I Travel On
Old Guitar Records
A Jason Eady album is always easy on the ear and I Travel On is no different. You don’t get a huge amount of grit or rough edges from him, just well written tunes and cleverly constructed lyrics. In fact, his voice and songwriting style reminds me of early 90’s country star Clint Black, and that’s no bad thing.
If you’re new to Eady, 2014’s Daylight & Dark is especially worth checking out, a nice mix of honky tonk stormers and late-night laments, but this album takes a slight detour from his previous outings. Eady's earlier sound was fairly well set in the country-hony tonk arena, with a backbone of thoughtful acoustic tunes. ‘I Travel On’ has a more bluegrass feel to it, with a few swampy, bluesy tracks thrown in to mix it up. In fact, a couple of the songs have a Tony Joe White groove about them. Now or Never and That’s Alright especially. The more ‘present’ sound of the band also makes this feel different. In the past, Eady has sometimes felt like a solo artist working with backing musicians who are almost incidental, as if the songs were more important than the delivery. Here it sounds like a true ‘band’ effort, and adding a couple of bluegrass musicians, Grammy-nominated Rob Ickes and Trey Hensley, has also made a big impact.
The fact that the songs were captured live in one take shows the cohesiveness and skill of all concerned. The opener, Lost My Mind in Carolina, sets its stall out pretty quickly, with a melange of bluegrassy licks before Eady’s distinctive vocals kick in. It’s a lively, driving tune that leads into the swampy grind of Now or Never, with its unusual, picked-out, twangy refrain.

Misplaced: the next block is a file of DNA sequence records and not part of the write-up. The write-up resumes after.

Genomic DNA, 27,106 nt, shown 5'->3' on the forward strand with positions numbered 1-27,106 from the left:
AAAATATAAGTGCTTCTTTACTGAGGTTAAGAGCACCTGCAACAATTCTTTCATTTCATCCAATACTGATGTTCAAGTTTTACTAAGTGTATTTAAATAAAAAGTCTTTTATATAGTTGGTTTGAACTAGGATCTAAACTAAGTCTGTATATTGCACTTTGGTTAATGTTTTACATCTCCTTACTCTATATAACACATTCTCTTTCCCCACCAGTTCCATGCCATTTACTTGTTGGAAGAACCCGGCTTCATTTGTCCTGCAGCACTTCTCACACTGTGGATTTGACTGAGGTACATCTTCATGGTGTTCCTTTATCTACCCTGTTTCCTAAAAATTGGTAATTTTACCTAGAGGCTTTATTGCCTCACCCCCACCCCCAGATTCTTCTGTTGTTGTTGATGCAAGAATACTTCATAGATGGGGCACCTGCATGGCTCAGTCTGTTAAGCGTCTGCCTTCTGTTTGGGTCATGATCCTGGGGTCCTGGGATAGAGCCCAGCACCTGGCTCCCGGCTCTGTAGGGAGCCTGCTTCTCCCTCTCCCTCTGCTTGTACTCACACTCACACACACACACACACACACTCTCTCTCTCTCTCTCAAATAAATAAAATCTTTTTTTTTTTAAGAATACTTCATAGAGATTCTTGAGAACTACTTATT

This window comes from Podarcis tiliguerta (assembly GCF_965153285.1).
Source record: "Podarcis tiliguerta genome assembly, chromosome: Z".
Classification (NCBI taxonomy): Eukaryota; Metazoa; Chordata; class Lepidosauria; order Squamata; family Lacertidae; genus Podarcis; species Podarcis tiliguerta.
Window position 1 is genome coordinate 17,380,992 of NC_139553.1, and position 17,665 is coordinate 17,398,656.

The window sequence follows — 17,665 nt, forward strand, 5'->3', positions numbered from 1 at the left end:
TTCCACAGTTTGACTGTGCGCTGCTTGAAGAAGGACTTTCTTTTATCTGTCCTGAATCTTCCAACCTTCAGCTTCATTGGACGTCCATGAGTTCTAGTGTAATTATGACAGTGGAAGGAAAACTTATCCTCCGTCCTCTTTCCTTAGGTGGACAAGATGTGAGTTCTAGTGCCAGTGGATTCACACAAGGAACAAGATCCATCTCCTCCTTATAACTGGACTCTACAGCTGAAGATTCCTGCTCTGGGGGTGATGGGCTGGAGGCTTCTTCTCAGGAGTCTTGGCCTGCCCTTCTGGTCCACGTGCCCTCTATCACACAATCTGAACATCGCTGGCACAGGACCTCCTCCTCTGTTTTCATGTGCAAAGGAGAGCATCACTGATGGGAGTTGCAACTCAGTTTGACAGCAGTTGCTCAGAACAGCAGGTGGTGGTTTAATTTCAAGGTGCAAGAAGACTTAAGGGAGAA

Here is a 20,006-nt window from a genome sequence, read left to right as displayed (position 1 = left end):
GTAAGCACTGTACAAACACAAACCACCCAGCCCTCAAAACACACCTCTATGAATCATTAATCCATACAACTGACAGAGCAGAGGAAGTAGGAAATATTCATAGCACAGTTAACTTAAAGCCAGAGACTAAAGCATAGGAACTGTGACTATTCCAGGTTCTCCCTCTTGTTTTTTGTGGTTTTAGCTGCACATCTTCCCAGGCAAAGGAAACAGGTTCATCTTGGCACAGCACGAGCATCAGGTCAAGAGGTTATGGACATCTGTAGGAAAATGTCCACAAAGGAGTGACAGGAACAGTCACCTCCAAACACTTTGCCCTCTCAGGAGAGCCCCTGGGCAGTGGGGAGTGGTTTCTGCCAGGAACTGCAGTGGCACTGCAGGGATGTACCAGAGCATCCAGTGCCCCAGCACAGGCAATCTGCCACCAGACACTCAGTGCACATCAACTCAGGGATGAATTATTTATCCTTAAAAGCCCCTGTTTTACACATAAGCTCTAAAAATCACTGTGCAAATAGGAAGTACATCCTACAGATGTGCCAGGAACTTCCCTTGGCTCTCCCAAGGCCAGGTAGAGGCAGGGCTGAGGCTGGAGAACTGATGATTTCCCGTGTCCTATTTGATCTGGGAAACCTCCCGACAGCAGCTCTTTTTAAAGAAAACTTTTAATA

Eady’s wife, Courtney Patton - a brilliant songwriter and singer in her own right - joins in on backing vocals on a couple of tunes, while the band proves its credentials with some lovely licks and solos to fill out the sound. Everything flows nicely, with ballads leading into country shuffles and bluesy grooves. Below the Waterline stands out a little from the rest, with its feel of a more traditional folk song, its pace and atmosphere acting as a nice palate cleanser. Your sensibilities now soothed, you’re headed straight into the frenetic Pretty when I die, which has the energy and thrust of a full-throttle Turnpike Troubadours track.
Jason Eady delivers with a conviction and authority that has you believing that his tales are based on personal experiences. A great example of this is She had to Run, which has the feel of a more countrified Jason Isbell ballad. Eady is one of those guys who seems to just get better and better, and this album gets better each time you hear it. I Travel On offers a slightly different flavour to Eady's usual output, but one that really tickles the taste buds, for sure. Get it on the menu at your local honky tonk today.